This chart, constructed by the Vice President’s office via BLS data, would seem to indicate just that:
The Great One opines thusly:
But storm clouds are gathering. And a big one is the sinking dollar. No one in the Obama administration or at the Fed seems to care about it. In fact, they are probably applauding the lower dollar as a sort of 1970s way of boosting exports and the manufacturing heartland in the Midwest. But the falling dollar is bad for consumers. And it ultimately will cause higher inflation, as signaled by the rising gold price. There also are future tax hikes and the explosion of spending and debt. All of this is why it’s hard for me to be a long-term bull.
Over at his TNR blog, Noam Scheiber wonders what unemployment will be when Obama runs for reelection, noting that IHS Global Insight predicts it will be 8.1 percent:
Ed Yardeni has been crunching the numbers:
Based on the previous two cycles, employment might recover within the next 11-21 months after June, or between May 2010 and March 2011! It fell 289,000 during the 11 months following the recession trough of March 1991 and 1.08mn during the 21 months following the November 2001 trough. So far, it is down 768,000 from June through September. A similar analysis suggests that the unemployment rate should peak 15-19 months after June, or sometime between September 2010 and January 2011!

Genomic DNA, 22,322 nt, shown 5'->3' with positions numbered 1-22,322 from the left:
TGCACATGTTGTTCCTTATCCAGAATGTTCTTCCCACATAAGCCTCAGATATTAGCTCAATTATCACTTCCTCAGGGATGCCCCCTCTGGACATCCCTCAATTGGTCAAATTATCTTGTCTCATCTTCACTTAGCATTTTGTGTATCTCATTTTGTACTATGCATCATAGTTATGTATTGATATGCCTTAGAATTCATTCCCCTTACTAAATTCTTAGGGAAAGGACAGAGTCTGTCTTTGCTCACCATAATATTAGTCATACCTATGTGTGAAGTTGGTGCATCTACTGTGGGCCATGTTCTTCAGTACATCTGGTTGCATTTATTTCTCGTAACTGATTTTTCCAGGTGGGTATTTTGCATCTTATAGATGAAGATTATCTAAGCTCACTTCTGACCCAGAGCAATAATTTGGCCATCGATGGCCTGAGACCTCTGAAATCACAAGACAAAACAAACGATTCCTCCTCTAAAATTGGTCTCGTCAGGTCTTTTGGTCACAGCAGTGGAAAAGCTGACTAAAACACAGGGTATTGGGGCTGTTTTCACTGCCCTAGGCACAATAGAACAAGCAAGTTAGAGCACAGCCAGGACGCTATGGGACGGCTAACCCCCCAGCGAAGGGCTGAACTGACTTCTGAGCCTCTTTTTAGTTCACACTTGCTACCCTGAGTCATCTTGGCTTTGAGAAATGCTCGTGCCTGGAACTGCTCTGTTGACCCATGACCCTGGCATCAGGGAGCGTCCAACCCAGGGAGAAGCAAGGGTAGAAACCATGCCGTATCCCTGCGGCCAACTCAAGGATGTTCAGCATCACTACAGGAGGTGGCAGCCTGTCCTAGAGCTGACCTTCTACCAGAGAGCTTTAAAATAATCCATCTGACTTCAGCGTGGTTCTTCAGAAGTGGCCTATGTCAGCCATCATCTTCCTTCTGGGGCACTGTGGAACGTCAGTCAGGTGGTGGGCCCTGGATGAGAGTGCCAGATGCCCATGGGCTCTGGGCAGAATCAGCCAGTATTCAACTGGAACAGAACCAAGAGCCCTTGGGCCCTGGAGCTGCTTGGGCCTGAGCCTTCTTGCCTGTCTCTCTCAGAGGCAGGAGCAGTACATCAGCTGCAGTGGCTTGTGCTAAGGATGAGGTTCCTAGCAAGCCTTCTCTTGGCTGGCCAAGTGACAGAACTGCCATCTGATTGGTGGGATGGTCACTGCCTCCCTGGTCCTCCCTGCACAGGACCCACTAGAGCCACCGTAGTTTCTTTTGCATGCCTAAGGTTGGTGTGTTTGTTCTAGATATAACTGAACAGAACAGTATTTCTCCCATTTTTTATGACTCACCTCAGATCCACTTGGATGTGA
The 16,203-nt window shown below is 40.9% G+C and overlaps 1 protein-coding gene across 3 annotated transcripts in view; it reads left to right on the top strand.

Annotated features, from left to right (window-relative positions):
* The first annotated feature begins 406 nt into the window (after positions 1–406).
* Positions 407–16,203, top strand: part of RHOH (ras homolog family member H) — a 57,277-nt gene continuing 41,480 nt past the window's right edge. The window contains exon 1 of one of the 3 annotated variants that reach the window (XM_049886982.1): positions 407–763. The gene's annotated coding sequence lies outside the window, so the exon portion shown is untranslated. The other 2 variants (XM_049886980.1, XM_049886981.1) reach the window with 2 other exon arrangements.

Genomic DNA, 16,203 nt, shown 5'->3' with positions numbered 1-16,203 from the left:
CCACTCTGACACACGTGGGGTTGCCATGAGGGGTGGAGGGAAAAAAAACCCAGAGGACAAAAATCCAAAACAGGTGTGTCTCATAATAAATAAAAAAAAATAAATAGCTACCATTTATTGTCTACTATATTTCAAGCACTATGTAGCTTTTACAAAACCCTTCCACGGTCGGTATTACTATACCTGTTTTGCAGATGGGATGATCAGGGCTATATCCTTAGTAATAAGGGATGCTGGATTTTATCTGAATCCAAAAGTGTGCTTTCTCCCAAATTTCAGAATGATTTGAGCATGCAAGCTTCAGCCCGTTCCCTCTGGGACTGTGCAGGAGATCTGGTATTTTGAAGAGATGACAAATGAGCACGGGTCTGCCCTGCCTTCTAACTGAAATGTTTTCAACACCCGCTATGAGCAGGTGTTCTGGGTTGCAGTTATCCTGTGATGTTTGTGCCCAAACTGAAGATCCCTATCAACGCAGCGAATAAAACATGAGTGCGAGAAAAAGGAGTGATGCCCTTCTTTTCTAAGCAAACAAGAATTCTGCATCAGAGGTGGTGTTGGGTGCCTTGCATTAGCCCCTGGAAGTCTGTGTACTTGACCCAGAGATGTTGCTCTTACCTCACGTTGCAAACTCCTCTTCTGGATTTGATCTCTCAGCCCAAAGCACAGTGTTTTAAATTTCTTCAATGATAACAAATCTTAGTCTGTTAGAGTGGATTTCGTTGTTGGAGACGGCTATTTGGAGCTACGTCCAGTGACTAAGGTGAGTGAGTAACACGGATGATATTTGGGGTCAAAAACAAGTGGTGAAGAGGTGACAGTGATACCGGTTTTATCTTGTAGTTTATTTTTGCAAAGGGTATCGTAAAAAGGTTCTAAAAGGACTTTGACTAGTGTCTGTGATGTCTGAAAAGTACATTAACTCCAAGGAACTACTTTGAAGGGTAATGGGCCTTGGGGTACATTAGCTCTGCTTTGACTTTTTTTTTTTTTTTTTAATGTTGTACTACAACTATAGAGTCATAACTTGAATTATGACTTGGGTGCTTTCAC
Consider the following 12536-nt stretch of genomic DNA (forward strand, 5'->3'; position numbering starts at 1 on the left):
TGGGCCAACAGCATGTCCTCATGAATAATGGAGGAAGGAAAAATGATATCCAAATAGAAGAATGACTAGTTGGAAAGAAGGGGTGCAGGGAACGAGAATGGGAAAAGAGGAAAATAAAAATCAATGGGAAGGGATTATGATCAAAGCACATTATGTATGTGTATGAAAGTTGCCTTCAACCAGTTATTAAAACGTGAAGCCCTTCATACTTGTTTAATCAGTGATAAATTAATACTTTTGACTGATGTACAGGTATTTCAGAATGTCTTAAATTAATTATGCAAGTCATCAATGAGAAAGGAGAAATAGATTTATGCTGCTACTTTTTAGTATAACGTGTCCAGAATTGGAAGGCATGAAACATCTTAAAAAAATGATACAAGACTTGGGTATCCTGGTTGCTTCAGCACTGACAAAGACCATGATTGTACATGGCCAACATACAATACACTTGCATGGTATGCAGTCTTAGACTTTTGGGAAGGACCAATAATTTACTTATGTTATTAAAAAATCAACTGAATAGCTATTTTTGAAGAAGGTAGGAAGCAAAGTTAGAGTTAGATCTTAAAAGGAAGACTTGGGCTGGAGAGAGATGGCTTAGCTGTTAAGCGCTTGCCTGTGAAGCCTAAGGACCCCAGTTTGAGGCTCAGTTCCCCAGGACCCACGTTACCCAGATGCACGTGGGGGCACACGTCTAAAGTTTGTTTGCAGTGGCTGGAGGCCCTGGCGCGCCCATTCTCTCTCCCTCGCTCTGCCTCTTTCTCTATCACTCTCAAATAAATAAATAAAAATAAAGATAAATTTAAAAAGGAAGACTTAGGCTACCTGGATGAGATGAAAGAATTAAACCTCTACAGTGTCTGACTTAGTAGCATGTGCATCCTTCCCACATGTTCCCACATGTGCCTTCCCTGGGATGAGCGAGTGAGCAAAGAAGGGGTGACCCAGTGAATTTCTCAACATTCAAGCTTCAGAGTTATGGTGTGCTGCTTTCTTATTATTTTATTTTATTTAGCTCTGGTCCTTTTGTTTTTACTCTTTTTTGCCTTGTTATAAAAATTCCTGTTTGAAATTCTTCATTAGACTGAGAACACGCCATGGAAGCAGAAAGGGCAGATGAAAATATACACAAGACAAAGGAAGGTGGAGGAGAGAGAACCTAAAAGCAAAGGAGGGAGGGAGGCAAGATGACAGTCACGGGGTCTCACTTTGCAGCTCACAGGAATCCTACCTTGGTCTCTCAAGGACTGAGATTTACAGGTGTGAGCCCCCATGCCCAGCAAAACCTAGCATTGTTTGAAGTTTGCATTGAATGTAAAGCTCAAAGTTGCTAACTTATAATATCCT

US unemployment has been far worse than economists would have expected given the magnitude of GDP decline. Has something structurally changed with the American labor market? An interesting angle on this from Brian Wesbury and Bob Stein of First Trust Advisers: